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Bonnie Campbell Hill Award Recipients

2015 WA State Literacy Leader Award
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2015 National Teacher Leader Award
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Citation: Bomer, Katherine. (2005). Writing a Life: Teaching Memoir to Sharpen Insight, Shape Meaning - and Triumph Over Tests. Portsmouth, NH: Heinemann.


Title: Writing a Life: Teaching Memoir to Sharpen Insight, Shape Meaning - and Triumph Over Tests
ISBN:
ISBN-13:
Edition:
Year: 2005
Publisher: Heinemann
City: Portsmouth, NH
Medium: Book
Author(s): Bomer, Katherine
Grades: Fourth Grade to Eighth Grade
Categories: Personal Writing and Memoir
Annotation: Intermediate and middle school teachers will embrace the explicitness and detail of Katherine Bomer’s instructional model for memoir writing. Her strong belief that “reading and writing memoir can help create a better world” (pg. 2) is so evident throughout this book and will lead you to this same belief as you read a multitude of samples of memoir writing she has scaffolded for her students. But she also wants us to understand how we all want to remember. “We want to understand what our lives mean. And we want someone else to witness what life was like for us because it helps us feel real” (pg. xiii).

After convincing us to teach memoir, Katherine shares the big picture of a unit of study with week-by-week instructional foci. She shares a sample year long plan for writing instruction and how memoir writing would fit as a concluding unit. At this point, Katherine reminds us of the writing process and begins to explain the specifics of how the writing process for memoir is similar and different than other genres. A chapter is devoted to each stage of the writing process:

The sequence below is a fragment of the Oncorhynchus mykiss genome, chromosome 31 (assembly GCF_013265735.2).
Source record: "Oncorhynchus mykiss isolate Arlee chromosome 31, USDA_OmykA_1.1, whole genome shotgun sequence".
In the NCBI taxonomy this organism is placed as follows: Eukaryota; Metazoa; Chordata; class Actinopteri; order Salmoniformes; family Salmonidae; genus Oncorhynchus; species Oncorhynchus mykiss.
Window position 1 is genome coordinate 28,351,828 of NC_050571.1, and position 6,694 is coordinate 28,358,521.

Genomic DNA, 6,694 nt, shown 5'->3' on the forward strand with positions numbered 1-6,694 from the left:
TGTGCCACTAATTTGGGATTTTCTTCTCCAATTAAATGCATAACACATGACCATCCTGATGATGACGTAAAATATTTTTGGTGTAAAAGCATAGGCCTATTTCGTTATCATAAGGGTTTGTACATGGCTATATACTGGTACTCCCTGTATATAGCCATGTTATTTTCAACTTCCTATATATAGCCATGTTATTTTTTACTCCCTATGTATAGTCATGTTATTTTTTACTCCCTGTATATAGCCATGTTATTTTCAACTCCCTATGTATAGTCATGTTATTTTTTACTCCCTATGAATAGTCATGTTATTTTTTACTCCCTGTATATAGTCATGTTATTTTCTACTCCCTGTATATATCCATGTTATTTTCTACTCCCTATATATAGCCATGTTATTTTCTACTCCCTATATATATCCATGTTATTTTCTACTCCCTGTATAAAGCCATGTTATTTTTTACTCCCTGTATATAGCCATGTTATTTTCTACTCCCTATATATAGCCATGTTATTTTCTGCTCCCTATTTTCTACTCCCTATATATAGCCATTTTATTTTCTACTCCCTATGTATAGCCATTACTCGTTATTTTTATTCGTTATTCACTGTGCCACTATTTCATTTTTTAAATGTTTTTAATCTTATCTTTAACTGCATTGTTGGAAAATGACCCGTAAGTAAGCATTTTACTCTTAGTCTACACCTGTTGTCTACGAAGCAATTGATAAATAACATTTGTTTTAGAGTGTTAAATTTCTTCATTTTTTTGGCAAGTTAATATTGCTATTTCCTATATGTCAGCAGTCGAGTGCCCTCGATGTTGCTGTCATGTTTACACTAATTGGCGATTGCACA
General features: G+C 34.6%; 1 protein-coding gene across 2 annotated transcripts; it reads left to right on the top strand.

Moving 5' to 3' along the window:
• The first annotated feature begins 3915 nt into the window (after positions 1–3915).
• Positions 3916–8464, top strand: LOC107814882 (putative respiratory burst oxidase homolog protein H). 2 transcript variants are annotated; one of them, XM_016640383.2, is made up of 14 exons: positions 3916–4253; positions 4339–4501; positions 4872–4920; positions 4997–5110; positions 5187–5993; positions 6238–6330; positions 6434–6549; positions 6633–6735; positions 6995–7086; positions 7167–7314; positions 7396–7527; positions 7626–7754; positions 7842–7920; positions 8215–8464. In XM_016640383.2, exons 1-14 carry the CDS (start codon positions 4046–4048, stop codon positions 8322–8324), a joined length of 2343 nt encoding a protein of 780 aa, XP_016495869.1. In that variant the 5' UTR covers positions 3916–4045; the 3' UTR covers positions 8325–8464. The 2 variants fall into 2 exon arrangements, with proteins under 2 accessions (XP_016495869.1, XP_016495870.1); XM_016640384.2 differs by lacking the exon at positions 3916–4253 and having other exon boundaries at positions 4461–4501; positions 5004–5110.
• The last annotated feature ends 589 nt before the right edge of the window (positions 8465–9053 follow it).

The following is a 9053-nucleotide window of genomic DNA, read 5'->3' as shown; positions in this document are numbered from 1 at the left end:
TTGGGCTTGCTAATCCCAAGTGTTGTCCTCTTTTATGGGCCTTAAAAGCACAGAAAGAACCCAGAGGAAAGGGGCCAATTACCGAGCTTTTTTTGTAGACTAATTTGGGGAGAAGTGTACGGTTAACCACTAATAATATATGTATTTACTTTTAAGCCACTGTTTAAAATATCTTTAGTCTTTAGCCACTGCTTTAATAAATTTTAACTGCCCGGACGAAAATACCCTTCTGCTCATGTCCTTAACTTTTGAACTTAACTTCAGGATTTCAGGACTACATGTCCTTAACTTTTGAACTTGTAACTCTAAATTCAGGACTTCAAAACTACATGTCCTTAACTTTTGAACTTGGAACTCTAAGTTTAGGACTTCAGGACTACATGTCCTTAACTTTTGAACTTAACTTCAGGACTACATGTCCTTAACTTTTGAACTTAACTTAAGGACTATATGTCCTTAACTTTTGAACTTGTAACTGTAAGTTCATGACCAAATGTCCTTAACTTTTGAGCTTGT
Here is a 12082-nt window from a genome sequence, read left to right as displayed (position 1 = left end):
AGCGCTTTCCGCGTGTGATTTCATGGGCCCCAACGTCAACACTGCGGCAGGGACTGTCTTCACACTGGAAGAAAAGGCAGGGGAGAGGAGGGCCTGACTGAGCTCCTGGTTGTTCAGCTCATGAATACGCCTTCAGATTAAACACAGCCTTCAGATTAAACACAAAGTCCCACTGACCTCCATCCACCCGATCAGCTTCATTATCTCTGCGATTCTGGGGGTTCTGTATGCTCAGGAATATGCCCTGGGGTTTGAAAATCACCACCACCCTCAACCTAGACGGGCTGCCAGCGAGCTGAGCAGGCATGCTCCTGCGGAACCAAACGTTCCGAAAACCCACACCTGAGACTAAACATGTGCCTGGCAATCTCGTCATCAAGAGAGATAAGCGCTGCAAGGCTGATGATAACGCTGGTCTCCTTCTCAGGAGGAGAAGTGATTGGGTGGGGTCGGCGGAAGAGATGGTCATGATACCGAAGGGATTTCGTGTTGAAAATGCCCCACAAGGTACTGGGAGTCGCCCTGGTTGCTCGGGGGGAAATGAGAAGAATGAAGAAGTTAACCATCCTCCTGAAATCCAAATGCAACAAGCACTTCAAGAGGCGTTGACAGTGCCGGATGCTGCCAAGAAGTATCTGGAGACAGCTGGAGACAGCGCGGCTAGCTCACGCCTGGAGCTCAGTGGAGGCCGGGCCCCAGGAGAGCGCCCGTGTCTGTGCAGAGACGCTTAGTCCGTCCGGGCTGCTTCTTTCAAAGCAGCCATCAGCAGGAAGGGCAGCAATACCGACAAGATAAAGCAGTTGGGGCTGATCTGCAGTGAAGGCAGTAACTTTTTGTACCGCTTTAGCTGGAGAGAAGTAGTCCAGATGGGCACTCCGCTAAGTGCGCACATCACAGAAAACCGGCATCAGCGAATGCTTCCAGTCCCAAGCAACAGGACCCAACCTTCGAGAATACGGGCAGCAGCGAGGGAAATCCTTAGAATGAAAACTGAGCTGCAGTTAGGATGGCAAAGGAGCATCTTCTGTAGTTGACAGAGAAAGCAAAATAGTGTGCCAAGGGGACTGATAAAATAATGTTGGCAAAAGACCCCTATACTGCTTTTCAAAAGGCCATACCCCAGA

• reading mentor texts to uncover
• collecting ideas in a memoir’s notebook
• selecting, collecting, and layering thoughts to decide on the central idea of a memoir
• structuring the writing
• conferring with the student memoirist
• revising the text
• transferring memoir writing strategies and content into test prompt writing

In each of these chapters, Katherine gives specific prompts, graphic organizers, and tasks to guide students through that stage of the writing process. Sprinkled throughout each chapter are examples of published memoirs, both adult and children’s literature, to teach specific points. There are also numerous student samples as a result of the instruction using those mentor texts. The appendix has an extensive list of memoirs that can be used in instruction with different age groups. Reading Writing a Life will nudge you to begin your own memoir to share with your students. And you will soon experience personally what Katherine says we want each of our students to experience, that “writing the memoir is an act of discovering the self” and that you will “construct ideas about those facts (of your life) that lift them off the page and breathe life into them” (p. 85).